Can “talking the talk” hurt your workers compensation program?

April 2nd, 2004 by Julie Ferguson

It’s long been our contention that when there is bad blood between employers and employees over workers comp, the issue is often one of communication. It might be helpful if employers thought and spoke in terms of “injured workers” rather than the depersonalized “claimants.” Similarly, employers and insurers often speak in terms of “incidents,” an officious euphemism that can trivialize what are often painful and bloody human occurrences. Work injuries are generally referred to as “accidents” as if they were inevitable or an act of God rather than the preventable events that they generally are. It seems impossible to prevent “accidents,” but most reasonable people would agree that preventing workplace injuries would be a worthwhile goal, and with some effort, largely achievable.

Much of the language that we use in the industry comes from the business of insurance and, let’s face it, the insurer approach to workers compensation is coming almost entirely from the financial perspective. That may well be as it should be – it’s the insurer’s job to assess compensability, and if suspicious circumstances are present, it is their job to raise the questions.

But employers shouldn’t fall in the trap of reducing what is essentially a human event to a simple financial transaction. In our experience, when employers address the human event of a work injury, and do so fairly, consistently, and with a focus on the employee’s recovery and return to work, a better financial outcome ensues than when focusing on the money.

That’s why we don’t encourage employers to build their workers comp system around fraud. Indeed, there are some fraudulent employees — it would be naive to think otherwise. (And let’s not forget that there are fraudulent employers and providers, too). But building a management system around the bad egg results in a punitive system that punishes the majority for the sins of the few. People generally live up to expectations, so expectations are better set to high rather than low standards.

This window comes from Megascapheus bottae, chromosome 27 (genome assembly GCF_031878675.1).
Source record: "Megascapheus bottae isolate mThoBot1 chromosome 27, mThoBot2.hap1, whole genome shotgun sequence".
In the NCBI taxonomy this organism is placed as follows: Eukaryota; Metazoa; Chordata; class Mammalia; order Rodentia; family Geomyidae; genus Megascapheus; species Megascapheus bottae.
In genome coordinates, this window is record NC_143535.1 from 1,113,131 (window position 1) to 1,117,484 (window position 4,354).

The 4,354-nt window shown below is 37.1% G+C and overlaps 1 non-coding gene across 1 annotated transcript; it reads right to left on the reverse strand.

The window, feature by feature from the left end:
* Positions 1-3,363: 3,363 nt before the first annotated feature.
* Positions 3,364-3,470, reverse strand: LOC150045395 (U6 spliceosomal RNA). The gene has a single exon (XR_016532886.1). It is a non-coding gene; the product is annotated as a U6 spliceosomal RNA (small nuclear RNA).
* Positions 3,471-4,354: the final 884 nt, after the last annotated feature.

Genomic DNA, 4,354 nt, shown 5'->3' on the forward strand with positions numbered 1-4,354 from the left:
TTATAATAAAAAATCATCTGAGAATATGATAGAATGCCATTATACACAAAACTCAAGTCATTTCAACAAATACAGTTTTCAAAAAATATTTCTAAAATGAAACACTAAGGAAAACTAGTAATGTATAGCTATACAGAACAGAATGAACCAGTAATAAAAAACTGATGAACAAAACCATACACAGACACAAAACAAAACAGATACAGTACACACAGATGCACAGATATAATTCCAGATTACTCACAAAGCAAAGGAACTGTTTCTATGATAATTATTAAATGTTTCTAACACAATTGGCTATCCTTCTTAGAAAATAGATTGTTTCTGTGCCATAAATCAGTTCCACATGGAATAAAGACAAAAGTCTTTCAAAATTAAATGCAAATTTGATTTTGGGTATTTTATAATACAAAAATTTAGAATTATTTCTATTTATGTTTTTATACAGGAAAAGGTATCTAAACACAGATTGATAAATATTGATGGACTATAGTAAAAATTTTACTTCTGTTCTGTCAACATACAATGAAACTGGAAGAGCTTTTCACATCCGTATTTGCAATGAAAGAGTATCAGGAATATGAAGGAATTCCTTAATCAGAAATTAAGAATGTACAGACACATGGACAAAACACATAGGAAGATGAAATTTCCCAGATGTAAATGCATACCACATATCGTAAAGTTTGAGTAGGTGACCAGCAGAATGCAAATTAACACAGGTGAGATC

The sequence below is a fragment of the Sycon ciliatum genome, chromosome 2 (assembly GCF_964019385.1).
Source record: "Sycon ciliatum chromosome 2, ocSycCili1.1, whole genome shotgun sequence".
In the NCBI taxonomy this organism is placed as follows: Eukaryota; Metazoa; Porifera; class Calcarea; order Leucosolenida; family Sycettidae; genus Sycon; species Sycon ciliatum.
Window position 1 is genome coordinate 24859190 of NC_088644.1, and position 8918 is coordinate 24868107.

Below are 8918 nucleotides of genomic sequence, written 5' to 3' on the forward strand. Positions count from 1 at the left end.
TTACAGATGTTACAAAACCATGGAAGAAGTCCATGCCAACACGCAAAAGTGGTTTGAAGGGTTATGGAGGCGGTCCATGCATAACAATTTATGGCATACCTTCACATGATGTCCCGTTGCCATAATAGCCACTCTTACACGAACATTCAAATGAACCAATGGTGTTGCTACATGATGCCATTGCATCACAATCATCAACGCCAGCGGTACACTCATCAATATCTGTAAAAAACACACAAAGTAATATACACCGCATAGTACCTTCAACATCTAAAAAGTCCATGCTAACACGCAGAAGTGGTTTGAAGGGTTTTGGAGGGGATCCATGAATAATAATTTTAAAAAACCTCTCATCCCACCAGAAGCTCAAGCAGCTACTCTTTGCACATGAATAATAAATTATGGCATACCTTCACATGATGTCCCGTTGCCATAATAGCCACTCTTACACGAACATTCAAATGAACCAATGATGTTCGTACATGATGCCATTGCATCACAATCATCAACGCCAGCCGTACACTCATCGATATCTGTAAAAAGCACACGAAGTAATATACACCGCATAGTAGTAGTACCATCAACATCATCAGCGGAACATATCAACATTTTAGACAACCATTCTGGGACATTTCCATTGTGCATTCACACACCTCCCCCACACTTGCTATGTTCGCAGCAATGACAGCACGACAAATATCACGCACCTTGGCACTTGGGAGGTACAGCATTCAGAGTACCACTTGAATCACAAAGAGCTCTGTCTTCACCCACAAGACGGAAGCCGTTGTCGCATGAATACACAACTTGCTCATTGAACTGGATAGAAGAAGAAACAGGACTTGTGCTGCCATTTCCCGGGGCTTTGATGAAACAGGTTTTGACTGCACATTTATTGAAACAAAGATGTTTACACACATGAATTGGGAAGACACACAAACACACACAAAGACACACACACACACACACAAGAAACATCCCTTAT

When we meet with an employer who identifies fraud as one of their primary workers comp issues, that is often a sign that we are dealing with an employer that has more problems than just a high workers comp bill. With some exceptions – as in states like California where the issues are systemic – a serious workers comp problem is often the he tip of an iceberg representing a host of festering employer-employee issues and problems; it is the symptom rather than the disease. Either that, or in some cases, poor experience can be racked up to simple ignorance — a fundamental lack of knowledge about what workers comp is, and the misguided notion that some outside party will solve problems that must be owned and addressed from within.

An employer must build a system of management controls at every intervention point on the spectrum: first and foremost, prevention — the injuries that don’t occur are the least expensive ones, both in human and financial terms; second, immediate and appropriate point-of-injury response in the event an injury should occur — what an employer does to respond in the first few hours can set the tone for the future trajectory of events; and finally, post-injury management — a focus on the employee’s recovery and return to work. Communication is at the very heart of such a system, and good communication might best start for employers with thinking in terms of “people” rather than “claimants.”